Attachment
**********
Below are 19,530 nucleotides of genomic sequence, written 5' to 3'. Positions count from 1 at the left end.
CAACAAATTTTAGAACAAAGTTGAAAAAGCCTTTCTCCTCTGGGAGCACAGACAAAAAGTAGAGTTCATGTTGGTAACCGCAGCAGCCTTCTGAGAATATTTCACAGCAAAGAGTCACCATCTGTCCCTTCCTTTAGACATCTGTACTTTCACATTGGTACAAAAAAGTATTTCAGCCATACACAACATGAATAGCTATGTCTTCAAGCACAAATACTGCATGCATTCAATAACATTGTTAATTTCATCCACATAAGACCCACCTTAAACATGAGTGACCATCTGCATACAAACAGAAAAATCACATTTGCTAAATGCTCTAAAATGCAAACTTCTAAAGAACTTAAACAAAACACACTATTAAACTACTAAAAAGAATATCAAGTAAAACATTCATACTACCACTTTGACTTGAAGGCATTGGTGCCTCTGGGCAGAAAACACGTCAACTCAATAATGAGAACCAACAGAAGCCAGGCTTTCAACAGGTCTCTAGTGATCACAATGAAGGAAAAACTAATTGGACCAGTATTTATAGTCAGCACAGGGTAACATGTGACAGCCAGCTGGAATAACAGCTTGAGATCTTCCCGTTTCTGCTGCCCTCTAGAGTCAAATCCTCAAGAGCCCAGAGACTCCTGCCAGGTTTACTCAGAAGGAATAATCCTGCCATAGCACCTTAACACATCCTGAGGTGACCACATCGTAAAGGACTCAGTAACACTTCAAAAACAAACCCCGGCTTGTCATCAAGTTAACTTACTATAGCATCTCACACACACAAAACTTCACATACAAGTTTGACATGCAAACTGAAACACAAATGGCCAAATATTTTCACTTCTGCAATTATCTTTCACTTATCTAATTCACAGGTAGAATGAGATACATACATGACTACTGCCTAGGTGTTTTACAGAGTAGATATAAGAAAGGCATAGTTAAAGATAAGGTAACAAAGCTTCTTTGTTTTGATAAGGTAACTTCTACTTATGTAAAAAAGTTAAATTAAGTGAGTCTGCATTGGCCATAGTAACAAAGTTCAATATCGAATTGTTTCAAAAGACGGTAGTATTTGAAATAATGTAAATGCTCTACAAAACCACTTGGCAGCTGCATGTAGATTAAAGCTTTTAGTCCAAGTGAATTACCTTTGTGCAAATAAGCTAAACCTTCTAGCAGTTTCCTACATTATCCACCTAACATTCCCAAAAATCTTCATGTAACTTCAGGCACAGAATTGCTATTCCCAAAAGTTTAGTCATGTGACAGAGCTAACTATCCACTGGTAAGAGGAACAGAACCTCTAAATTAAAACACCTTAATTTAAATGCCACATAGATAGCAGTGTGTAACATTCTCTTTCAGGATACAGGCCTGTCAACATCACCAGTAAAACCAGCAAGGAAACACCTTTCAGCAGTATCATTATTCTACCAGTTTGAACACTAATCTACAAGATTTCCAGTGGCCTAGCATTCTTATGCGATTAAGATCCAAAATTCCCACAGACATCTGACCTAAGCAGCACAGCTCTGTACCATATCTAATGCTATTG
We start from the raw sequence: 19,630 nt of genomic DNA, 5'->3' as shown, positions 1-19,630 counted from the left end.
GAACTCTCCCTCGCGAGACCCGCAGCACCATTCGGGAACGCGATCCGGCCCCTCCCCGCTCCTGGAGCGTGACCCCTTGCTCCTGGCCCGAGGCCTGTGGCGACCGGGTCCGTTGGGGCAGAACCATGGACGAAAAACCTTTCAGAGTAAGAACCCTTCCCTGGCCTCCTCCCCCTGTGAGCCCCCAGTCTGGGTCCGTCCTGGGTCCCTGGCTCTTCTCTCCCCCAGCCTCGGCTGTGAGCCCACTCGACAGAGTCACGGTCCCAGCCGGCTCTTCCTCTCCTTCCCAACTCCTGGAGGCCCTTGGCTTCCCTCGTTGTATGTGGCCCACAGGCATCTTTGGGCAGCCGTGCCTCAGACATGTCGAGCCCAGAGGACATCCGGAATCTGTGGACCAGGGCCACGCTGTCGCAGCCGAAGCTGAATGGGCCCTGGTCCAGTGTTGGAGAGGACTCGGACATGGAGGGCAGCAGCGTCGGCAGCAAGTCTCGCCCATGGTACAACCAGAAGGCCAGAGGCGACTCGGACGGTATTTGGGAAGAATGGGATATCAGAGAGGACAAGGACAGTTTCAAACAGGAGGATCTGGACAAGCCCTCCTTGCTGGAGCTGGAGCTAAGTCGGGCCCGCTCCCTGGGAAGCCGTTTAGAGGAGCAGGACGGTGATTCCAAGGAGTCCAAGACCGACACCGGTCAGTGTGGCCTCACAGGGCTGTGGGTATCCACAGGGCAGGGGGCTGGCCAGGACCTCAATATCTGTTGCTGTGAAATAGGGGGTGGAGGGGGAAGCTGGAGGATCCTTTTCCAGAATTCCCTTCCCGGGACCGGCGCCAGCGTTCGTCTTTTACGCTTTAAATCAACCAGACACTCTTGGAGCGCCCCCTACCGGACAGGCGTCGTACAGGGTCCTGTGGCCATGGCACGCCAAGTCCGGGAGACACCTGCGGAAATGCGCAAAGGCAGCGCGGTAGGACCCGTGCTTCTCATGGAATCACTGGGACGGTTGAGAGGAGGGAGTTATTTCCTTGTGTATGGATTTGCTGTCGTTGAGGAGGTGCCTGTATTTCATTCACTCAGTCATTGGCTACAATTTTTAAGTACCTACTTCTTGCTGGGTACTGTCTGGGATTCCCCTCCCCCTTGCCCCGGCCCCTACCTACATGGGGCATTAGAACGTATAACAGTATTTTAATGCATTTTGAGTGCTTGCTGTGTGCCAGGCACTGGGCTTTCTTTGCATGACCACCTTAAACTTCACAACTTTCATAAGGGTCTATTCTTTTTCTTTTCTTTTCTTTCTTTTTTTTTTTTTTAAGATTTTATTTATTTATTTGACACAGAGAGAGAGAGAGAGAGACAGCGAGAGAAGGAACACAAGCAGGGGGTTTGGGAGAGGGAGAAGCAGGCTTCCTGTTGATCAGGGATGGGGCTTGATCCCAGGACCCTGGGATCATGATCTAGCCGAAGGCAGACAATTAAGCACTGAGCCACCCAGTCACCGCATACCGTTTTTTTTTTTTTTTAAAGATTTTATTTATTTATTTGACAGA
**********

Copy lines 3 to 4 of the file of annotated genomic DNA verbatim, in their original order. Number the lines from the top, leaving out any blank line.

We start from the raw sequence: 19,630 nt of genomic DNA, 5'->3' as shown, positions 1-19,630 counted from the left end.
GAACTCTCCCTCGCGAGACCCGCAGCACCATTCGGGAACGCGATCCGGCCCCTCCCCGCTCCTGGAGCGTGACCCCTTGCTCCTGGCCCGAGGCCTGTGGCGACCGGGTCCGTTGGGGCAGAACCATGGACGAAAAACCTTTCAGAGTAAGAACCCTTCCCTGGCCTCCTCCCCCTGTGAGCCCCCAGTCTGGGTCCGTCCTGGGTCCCTGGCTCTTCTCTCCCCCAGCCTCGGCTGTGAGCCCACTCGACAGAGTCACGGTCCCAGCCGGCTCTTCCTCTCCTTCCCAACTCCTGGAGGCCCTTGGCTTCCCTCGTTGTATGTGGCCCACAGGCATCTTTGGGCAGCCGTGCCTCAGACATGTCGAGCCCAGAGGACATCCGGAATCTGTGGACCAGGGCCACGCTGTCGCAGCCGAAGCTGAATGGGCCCTGGTCCAGTGTTGGAGAGGACTCGGACATGGAGGGCAGCAGCGTCGGCAGCAAGTCTCGCCCATGGTACAACCAGAAGGCCAGAGGCGACTCGGACGGTATTTGGGAAGAATGGGATATCAGAGAGGACAAGGACAGTTTCAAACAGGAGGATCTGGACAAGCCCTCCTTGCTGGAGCTGGAGCTAAGTCGGGCCCGCTCCCTGGGAAGCCGTTTAGAGGAGCAGGACGGTGATTCCAAGGAGTCCAAGACCGACACCGGTCAGTGTGGCCTCACAGGGCTGTGGGTATCCACAGGGCAGGGGGCTGGCCAGGACCTCAATATCTGTTGCTGTGAAATAGGGGGTGGAGGGGGAAGCTGGAGGATCCTTTTCCAGAATTCCCTTCCCGGGACCGGCGCCAGCGTTCGTCTTTTACGCTTTAAATCAACCAGACACTCTTGGAGCGCCCCCTACCGGACAGGCGTCGTACAGGGTCCTGTGGCCATGGCACGCCAAGTCCGGGAGACACCTGCGGAAATGCGCAAAGGCAGCGCGGTAGGACCCGTGCTTCTCATGGAATCACTGGGACGGTTGAGAGGAGGGAGTTATTTCCTTGTGTATGGATTTGCTGTCGTTGAGGAGGTGCCTGTATTTCATTCACTCAGTCATTGGCTACAATTTTTAAGTACCTACTTCTTGCTGGGTACTGTCTGGGATTCCCCTCCCCCTTGCCCCGGCCCCTACCTACATGGGGCATTAGAACGTATAACAGTATTTTAATGCATTTTGAGTGCTTGCTGTGTGCCAGGCACTGGGCTTTCTTTGCATGACCACCTTAAACTTCACAACTTTCATAAGGGTCTATTCTTTTTCTTTTCTTTTCTTTCTTTTTTTTTTTTTTAAGATTTTATTTATTTATTTGACACAGAGAGAGAGAGAGAGAGACAGCGAGAGAAGGAACACAAGCAGGGGGTTTGGGAGAGGGAGAAGCAGGCTTCCTGTTGATCAGGGATGGGGCTTGATCCCAGGACCCTGGGATCATGATCTAGCCGAAGGCAGACAATTAAGCACTGAGCCACCCAGTCACCGCATACCGTTTTTTTTTTTTTTTAAAGATTTTATTTATTTATTTGACAGA